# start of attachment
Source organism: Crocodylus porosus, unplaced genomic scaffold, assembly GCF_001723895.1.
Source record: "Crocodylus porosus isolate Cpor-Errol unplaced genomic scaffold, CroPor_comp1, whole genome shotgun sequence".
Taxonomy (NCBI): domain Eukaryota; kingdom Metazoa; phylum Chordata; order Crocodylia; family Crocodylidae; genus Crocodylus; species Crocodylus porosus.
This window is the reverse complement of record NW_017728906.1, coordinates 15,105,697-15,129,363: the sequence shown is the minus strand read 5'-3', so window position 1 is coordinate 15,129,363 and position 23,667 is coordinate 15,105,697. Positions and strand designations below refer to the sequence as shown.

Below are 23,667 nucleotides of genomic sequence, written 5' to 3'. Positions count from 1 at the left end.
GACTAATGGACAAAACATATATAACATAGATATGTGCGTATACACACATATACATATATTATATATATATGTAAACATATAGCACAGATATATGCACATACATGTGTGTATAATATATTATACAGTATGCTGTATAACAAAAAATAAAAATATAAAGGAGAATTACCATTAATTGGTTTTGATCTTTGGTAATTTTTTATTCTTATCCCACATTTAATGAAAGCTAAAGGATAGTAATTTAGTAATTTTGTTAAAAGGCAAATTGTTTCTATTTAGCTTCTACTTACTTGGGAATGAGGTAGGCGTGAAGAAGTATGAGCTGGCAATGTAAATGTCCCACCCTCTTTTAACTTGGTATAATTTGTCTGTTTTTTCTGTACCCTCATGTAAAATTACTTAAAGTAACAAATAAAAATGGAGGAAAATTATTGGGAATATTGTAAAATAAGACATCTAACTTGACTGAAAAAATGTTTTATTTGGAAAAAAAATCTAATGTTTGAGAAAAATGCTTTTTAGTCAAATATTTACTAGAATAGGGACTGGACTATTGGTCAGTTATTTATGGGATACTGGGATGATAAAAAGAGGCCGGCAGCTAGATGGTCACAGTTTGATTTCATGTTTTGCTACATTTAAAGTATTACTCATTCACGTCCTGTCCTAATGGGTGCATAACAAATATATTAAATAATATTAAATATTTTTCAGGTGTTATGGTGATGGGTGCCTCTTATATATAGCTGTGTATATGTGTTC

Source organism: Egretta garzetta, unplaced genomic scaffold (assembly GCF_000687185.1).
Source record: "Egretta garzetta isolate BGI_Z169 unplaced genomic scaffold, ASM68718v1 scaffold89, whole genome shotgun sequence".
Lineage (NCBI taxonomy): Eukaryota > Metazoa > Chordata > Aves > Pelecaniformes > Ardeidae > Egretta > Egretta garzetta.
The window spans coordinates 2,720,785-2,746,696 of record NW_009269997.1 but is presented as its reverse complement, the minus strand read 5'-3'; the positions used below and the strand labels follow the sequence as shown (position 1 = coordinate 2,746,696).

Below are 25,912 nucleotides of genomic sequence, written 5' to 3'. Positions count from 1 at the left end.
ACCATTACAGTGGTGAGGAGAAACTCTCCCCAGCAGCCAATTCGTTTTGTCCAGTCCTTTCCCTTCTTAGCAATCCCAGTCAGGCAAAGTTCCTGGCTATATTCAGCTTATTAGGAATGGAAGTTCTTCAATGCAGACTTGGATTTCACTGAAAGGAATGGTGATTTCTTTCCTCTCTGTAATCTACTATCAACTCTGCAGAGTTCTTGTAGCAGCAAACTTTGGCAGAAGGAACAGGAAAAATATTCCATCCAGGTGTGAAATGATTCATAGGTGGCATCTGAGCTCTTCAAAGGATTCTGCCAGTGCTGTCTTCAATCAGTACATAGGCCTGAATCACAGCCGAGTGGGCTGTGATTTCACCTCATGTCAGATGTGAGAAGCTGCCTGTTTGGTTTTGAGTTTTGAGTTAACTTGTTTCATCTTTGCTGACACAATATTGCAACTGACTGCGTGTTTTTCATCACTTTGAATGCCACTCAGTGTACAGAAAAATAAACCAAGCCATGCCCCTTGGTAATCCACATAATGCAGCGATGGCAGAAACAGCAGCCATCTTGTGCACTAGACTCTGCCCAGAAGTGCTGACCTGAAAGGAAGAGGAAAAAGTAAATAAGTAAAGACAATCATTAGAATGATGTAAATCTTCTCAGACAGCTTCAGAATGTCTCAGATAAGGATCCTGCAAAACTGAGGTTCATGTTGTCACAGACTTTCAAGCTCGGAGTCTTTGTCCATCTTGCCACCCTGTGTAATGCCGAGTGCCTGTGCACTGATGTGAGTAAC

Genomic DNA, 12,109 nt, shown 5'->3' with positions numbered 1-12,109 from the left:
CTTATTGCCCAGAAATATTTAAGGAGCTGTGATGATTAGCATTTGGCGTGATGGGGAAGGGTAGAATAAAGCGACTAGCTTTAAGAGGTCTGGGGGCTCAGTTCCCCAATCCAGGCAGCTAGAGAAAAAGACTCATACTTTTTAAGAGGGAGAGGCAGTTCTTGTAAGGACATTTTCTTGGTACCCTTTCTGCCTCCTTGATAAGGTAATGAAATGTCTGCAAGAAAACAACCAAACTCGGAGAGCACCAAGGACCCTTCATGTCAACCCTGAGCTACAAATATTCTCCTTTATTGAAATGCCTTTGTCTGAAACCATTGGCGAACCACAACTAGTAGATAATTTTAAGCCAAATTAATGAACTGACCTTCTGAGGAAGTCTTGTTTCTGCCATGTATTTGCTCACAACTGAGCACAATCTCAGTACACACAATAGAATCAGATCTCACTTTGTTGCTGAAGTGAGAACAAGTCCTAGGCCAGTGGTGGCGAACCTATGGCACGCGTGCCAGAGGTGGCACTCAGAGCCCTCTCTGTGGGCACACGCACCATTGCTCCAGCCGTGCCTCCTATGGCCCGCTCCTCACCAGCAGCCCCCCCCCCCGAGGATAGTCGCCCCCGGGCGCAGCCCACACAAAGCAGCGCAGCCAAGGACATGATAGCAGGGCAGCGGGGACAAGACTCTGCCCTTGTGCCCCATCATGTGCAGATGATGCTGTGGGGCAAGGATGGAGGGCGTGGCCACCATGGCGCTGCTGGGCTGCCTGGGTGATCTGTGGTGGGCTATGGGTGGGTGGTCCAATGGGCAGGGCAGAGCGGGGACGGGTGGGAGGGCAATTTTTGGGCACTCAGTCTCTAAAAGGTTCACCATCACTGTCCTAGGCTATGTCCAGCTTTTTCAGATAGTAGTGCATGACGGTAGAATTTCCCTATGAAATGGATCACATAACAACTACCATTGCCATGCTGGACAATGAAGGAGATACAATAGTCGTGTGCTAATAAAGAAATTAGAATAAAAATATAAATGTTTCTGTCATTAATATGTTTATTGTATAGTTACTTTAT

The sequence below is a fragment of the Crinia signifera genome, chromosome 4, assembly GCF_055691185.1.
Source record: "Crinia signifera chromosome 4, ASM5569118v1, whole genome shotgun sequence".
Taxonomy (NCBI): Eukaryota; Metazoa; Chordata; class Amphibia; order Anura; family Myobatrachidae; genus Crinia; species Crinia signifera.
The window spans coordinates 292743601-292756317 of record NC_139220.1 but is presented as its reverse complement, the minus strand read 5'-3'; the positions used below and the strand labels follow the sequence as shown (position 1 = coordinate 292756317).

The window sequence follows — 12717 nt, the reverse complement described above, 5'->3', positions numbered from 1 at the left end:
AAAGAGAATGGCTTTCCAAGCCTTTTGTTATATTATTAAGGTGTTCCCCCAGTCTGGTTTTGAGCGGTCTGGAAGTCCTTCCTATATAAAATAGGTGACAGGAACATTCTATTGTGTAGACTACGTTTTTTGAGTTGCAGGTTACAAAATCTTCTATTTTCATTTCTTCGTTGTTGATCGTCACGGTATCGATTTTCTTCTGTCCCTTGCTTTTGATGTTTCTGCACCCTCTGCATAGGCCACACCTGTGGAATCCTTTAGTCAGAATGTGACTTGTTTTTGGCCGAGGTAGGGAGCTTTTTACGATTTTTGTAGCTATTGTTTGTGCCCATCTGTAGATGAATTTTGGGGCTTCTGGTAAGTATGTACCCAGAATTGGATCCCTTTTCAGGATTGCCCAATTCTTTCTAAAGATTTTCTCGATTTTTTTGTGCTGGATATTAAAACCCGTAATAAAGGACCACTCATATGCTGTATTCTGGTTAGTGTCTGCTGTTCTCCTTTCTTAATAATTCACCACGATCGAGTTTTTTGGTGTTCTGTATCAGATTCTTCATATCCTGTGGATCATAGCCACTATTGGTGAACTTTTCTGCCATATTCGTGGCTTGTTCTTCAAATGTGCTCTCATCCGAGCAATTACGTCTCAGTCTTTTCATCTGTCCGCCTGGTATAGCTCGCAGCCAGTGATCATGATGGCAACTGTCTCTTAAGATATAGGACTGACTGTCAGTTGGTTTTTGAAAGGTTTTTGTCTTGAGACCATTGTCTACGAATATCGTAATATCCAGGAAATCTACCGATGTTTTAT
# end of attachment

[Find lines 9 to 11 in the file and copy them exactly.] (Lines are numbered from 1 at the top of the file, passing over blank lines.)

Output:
Lineage (NCBI taxonomy): Eukaryota > Metazoa > Chordata > Aves > Pelecaniformes > Ardeidae > Egretta > Egretta garzetta.
The window spans coordinates 2,720,785-2,746,696 of record NW_009269997.1 but is presented as its reverse complement, the minus strand read 5'-3'; the positions used below and the strand labels follow the sequence as shown (position 1 = coordinate 2,746,696).

Below are 25,912 nucleotides of genomic sequence, written 5' to 3'. Positions count from 1 at the left end.